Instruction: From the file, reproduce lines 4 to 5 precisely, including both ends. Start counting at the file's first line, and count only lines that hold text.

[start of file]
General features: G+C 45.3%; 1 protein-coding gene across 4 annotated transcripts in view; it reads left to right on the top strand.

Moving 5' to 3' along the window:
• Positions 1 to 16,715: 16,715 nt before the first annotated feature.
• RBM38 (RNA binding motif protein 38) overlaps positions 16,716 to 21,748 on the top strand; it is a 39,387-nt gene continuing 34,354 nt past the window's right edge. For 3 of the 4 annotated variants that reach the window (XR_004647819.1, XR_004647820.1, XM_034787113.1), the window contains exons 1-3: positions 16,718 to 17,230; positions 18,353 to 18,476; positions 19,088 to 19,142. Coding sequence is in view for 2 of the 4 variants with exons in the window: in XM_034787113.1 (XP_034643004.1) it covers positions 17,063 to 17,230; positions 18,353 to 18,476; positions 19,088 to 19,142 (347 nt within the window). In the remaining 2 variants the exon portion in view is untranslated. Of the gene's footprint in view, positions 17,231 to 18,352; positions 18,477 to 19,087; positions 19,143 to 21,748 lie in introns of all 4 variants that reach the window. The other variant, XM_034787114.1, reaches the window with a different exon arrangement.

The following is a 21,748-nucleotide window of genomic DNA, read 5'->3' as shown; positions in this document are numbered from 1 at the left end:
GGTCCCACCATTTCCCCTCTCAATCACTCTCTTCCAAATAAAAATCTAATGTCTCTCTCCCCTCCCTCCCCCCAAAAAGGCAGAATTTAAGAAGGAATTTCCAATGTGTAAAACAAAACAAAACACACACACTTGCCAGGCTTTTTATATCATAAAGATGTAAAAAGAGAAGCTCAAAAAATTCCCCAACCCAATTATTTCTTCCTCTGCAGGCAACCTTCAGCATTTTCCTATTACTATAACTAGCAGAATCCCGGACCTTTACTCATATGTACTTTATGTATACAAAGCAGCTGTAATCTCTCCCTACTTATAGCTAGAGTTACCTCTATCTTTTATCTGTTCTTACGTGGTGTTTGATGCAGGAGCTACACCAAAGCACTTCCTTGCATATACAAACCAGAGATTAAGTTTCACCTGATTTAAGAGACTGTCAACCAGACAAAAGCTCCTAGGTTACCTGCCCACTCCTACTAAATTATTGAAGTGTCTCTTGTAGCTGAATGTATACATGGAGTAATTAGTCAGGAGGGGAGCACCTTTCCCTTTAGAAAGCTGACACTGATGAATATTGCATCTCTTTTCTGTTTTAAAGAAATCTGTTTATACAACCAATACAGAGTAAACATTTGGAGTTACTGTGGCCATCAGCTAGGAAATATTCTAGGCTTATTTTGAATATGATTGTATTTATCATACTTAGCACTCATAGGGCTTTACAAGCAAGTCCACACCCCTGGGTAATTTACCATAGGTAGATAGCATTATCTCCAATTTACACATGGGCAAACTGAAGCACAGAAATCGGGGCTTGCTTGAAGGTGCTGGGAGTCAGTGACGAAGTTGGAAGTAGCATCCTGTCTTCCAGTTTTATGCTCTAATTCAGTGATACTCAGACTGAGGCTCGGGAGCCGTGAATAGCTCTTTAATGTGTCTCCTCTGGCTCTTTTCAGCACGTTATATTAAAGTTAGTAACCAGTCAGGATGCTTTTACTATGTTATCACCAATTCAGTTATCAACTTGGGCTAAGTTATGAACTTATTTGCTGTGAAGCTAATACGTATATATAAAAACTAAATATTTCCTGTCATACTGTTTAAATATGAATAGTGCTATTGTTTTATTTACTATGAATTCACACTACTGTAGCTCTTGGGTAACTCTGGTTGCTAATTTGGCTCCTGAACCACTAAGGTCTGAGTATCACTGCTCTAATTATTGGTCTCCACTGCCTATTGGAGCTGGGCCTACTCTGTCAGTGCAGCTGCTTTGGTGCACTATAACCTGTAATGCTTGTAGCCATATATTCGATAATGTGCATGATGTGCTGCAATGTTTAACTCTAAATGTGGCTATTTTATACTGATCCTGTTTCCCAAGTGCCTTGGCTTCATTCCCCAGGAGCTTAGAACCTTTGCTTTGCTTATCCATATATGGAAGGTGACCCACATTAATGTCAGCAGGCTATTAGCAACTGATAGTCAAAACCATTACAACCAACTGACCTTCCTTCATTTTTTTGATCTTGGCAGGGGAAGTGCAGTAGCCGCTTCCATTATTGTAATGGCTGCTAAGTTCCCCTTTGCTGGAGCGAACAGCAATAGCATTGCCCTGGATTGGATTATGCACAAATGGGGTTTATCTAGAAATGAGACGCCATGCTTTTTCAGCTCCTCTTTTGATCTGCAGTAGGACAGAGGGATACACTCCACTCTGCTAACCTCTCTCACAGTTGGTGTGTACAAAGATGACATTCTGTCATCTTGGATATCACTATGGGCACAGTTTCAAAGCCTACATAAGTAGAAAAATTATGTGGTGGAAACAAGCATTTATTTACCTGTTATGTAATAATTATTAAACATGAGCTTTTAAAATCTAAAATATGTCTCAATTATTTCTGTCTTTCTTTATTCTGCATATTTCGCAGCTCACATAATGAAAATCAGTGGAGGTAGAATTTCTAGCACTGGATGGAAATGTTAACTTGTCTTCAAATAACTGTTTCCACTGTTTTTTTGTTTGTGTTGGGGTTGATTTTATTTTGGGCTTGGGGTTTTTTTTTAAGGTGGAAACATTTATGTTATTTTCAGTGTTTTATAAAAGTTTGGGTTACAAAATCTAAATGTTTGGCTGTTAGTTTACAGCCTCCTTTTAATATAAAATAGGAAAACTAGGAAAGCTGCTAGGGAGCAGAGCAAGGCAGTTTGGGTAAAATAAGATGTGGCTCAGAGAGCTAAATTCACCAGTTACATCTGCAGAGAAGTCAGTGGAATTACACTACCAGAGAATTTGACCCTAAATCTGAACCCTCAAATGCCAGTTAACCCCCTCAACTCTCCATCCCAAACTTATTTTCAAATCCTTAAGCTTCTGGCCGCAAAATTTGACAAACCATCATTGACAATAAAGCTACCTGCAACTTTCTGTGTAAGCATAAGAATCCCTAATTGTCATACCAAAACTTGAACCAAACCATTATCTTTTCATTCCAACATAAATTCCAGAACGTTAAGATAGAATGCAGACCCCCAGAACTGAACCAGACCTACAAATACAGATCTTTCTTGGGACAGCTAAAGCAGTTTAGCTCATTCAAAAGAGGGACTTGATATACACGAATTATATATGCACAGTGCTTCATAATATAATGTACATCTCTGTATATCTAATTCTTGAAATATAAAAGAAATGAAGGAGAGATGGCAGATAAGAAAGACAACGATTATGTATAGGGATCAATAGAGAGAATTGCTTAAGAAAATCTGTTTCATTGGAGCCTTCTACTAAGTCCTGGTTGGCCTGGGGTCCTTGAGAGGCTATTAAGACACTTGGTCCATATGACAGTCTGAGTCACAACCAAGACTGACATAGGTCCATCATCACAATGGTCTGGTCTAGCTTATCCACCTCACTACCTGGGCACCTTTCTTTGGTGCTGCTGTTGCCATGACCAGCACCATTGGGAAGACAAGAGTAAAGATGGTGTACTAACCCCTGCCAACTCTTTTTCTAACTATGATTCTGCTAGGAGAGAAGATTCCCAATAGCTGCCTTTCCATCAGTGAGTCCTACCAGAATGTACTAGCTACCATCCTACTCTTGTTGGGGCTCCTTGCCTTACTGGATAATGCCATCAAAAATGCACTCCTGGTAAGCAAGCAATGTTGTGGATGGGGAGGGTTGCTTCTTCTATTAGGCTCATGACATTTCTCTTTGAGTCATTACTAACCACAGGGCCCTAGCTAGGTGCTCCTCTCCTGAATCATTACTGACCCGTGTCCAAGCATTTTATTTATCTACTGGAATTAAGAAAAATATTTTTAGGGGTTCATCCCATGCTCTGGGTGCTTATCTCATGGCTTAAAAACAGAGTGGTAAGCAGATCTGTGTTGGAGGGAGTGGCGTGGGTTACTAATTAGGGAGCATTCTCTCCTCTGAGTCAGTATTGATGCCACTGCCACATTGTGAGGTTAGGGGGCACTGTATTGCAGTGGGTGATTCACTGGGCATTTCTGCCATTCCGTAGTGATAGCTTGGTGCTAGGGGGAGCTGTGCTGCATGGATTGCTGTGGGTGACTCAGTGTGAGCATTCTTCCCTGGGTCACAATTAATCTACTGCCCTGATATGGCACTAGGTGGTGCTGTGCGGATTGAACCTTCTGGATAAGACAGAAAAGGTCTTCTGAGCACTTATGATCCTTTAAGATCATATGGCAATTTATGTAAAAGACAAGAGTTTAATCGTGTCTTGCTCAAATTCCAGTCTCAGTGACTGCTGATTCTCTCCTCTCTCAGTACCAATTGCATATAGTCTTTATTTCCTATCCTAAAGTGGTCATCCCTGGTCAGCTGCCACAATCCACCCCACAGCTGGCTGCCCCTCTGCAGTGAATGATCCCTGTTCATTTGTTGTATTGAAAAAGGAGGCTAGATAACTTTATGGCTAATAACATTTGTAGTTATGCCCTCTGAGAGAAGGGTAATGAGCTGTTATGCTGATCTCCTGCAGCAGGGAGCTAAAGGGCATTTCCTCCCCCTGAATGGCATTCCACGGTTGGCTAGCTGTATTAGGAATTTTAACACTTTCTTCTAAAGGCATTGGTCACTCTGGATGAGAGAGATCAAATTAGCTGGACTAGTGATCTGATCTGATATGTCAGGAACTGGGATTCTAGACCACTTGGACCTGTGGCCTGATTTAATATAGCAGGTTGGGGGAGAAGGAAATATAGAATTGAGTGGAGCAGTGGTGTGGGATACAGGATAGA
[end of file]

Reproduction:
• RBM38 (RNA binding motif protein 38) overlaps positions 16,716 to 21,748 on the top strand; it is a 39,387-nt gene continuing 34,354 nt past the window's right edge. For 3 of the 4 annotated variants that reach the window (XR_004647819.1, XR_004647820.1, XM_034787113.1), the window contains exons 1-3: positions 16,718 to 17,230; positions 18,353 to 18,476; positions 19,088 to 19,142. Coding sequence is in view for 2 of the 4 variants with exons in the window: in XM_034787113.1 (XP_034643004.1) it covers positions 17,063 to 17,230; positions 18,353 to 18,476; positions 19,088 to 19,142 (347 nt within the window). In the remaining 2 variants the exon portion in view is untranslated. Of the gene's footprint in view, positions 17,231 to 18,352; positions 18,477 to 19,087; positions 19,143 to 21,748 lie in introns of all 4 variants that reach the window. The other variant, XM_034787114.1, reaches the window with a different exon arrangement.

The following is a 21,748-nucleotide window of genomic DNA, read 5'->3' as shown; positions in this document are numbered from 1 at the left end: